Mobile devices are playing an increasing role in what we learn, how we learn, and the ways in which we share our learning. However, with all the apps, devices, and platforms out there, how can we begin to determine what helps foster MEANINGFUL mobile learning?
As a student, parent, or educator, how do you identify useful aspects of mobile devices while refraining from time-wasting technology? As I continue to use and experiment with mobile learning in the classroom, I have found these five tips to be tremendously helpful when encouraging meaningful mobile learning.
5. IT’S NOT THE DEVICE. As consumers, we are surrounded by advertisements pushing why this device is better than its competitor. Many of us can visualize commercials that compare one tablet to another. We have seen celebrities use their smartphone of choice in promotional ways. In the classroom, I have found that the perfect device has not yet been developed. Each newly unveiled product pushes further innovation, introducing exciting new capabilities. As part of this, I continue to see that each learner is unique. The device that works for one student, or for me, may very well be a significant distraction to another individual. Rather than agonizing over finding the perfect device, work to develop a level of comfort with different types of devices – diversify your mobile learning.
4. MOVE. It seems obvious, but so often this component of mobile learning is missing. To be a mobile learner, you must be mobile. You need to move across different spaces and physical places. From your couch at home, you are certainly able to make use of a number of features on any given device. However, I find that having my device on hand in the store, at a museum, a conference, or social event unlocks an entirely new level of learning. Whether it is live tweeting during a meeting, posting videos of a sporting event in real time, or asking Siri a question to settle a debate with a colleague, moving with my device gives me the freedom to start digital conversations wherever I am. This untethered reality of mobile learning helps break down the walls of traditional classrooms.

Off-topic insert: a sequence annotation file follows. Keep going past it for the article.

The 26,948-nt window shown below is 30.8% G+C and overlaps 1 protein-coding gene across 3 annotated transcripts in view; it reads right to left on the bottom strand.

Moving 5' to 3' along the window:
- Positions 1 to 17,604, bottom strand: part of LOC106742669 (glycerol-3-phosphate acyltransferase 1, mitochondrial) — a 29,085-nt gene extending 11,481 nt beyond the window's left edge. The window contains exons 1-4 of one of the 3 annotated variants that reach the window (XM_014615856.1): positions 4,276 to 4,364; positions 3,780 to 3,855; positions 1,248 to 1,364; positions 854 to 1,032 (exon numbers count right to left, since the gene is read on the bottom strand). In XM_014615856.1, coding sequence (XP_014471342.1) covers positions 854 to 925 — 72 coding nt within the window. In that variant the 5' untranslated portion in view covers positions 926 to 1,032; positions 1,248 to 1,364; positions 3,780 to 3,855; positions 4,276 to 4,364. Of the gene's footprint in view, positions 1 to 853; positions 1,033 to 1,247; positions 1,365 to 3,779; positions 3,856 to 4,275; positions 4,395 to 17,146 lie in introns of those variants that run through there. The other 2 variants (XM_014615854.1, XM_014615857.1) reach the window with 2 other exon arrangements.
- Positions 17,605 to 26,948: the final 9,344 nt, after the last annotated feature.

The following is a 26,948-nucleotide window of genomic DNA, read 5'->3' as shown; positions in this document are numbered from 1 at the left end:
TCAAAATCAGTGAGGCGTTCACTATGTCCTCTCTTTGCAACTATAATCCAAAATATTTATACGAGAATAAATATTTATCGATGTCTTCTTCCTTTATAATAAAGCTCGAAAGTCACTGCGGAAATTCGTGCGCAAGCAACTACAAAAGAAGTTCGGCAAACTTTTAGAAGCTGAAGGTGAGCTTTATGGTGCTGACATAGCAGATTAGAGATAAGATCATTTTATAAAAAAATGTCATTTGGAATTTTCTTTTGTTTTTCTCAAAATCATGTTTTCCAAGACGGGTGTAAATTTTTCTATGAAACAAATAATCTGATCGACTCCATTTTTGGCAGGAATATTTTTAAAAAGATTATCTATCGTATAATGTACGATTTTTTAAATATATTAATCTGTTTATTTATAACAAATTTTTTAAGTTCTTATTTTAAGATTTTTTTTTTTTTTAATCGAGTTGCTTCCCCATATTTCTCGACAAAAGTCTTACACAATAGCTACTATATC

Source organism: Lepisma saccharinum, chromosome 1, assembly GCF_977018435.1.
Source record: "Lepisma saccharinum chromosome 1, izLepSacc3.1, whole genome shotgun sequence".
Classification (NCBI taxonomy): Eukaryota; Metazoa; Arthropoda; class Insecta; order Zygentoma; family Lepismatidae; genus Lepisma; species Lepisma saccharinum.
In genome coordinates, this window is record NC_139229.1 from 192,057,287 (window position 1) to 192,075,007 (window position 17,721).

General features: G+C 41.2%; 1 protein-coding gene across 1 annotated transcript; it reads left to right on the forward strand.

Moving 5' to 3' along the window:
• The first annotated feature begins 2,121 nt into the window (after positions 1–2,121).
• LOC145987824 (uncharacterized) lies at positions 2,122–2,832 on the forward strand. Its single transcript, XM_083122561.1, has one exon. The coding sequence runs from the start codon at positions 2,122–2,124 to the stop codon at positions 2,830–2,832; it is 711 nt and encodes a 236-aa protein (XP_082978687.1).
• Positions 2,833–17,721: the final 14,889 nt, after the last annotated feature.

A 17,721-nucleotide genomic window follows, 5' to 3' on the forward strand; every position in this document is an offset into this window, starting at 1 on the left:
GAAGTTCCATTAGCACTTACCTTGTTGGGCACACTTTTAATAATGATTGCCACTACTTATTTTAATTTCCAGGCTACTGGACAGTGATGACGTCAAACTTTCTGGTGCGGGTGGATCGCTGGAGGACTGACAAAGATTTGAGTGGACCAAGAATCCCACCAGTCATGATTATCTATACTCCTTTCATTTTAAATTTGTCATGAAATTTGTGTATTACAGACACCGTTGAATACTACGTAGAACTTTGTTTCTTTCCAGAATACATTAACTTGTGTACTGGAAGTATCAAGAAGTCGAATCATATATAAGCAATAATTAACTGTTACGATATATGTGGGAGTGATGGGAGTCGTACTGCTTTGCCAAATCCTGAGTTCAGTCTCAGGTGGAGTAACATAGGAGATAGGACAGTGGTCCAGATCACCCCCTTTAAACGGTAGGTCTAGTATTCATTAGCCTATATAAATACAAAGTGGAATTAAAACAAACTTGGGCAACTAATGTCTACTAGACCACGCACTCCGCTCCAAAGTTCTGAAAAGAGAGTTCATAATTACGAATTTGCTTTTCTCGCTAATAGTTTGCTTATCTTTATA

3. BE PATIENT. Mobile learning heavily relies on cellular data or Wi-Fi connectivity. While the speed of this continues to improve, working with more complex and capable apps requires the willingness to wait for updating, syncing, and processing to occur. Think of this as time for your mind to do the same – what information are you working to present that you need to further refine, process, and update? Sometimes downloading the world at your fingertips takes more than 10 seconds; I usually find that it is worth the wait.
2. SHARE. Isolated mobile learning is not meaningful mobile learning. Nearly every article, video, or page posted online today has a lengthy list of ways to share what you are viewing with others. Whether you share with Facebook friends, email a link, embed a video on your blog, or simply comment on the page itself, mobile learning demands digital interaction.
1. ACT LIKE AN 11-YEAR-OLD. Have you ever had an encounter with a relentlessly curious pre-teen? You know what I mean, one of those developing young minds that just keeps asking you why, why, why? (Some of the questions seem completely preposterous … and then you realize later that it was actually brilliant.) To be a successful mobile learner, you need to be just as relentless in your quest for tech competency. You should be asking: Why is this site programmed to keep my search history? Why should I use this new app instead of that program I already know how to use? Why did I just completely fail at producing this video? Where did that project go?
Many 11-year-olds know how to fail, and they know how to experiment. Above all, most of the 11-year-olds I encounter know how to play. No, I am not talking about how many of them have mastered Angry Birds or Candy Crush. I mean they know how to try new things and ask questions. Even though most mobile devices come with a “User’s Guide” or a “Quick Start Guide,” you only begin to understand the potential of mobile technology by using it and playing a bit. Many 11-year-olds will quickly show you how they uncovered a shortcut or new feature of a device within a few minutes of use. This happens through unbridled play. Meaningful mobile learning is interactive, unsettled, and fun. So go play!
This post was written by Christy Knable, Middle School World History Teacher.